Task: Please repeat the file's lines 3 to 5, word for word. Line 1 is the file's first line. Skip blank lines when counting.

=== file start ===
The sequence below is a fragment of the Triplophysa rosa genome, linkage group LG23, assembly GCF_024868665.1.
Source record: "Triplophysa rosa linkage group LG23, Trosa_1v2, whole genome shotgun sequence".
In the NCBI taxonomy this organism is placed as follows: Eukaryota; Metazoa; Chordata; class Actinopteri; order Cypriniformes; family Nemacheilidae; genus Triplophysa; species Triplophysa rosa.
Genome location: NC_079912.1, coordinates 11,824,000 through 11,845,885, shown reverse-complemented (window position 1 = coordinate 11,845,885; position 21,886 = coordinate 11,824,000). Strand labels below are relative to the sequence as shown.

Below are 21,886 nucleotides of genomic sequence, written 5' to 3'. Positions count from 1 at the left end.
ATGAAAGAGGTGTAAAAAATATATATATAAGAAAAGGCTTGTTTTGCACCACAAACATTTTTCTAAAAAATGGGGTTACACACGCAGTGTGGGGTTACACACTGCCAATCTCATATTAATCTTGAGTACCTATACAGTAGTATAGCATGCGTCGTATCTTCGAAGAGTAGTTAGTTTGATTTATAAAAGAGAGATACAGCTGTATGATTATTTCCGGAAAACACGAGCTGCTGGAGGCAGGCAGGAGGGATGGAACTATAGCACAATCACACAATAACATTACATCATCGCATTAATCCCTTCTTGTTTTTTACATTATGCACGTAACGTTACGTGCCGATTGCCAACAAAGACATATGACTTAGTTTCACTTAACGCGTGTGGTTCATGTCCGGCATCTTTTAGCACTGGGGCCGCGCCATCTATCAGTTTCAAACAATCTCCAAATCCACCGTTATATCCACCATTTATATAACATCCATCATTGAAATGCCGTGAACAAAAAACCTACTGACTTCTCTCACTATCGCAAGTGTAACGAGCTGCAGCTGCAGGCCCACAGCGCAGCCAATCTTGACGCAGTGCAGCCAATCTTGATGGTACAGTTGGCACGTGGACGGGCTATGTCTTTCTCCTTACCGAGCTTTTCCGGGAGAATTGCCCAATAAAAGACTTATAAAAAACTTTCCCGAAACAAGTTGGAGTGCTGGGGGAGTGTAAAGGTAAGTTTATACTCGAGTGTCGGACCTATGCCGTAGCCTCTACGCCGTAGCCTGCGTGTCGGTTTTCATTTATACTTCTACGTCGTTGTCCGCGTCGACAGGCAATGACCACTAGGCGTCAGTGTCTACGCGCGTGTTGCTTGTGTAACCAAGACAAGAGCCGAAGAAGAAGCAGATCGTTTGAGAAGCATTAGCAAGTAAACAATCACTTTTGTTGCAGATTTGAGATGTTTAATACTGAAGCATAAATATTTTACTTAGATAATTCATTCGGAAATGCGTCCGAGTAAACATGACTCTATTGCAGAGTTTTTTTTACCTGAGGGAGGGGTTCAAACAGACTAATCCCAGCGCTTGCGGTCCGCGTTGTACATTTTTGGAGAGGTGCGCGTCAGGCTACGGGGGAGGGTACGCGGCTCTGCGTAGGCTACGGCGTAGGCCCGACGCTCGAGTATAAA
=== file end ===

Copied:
In the NCBI taxonomy this organism is placed as follows: Eukaryota; Metazoa; Chordata; class Actinopteri; order Cypriniformes; family Nemacheilidae; genus Triplophysa; species Triplophysa rosa.
Genome location: NC_079912.1, coordinates 11,824,000 through 11,845,885, shown reverse-complemented (window position 1 = coordinate 11,845,885; position 21,886 = coordinate 11,824,000). Strand labels below are relative to the sequence as shown.

Below are 21,886 nucleotides of genomic sequence, written 5' to 3'. Positions count from 1 at the left end.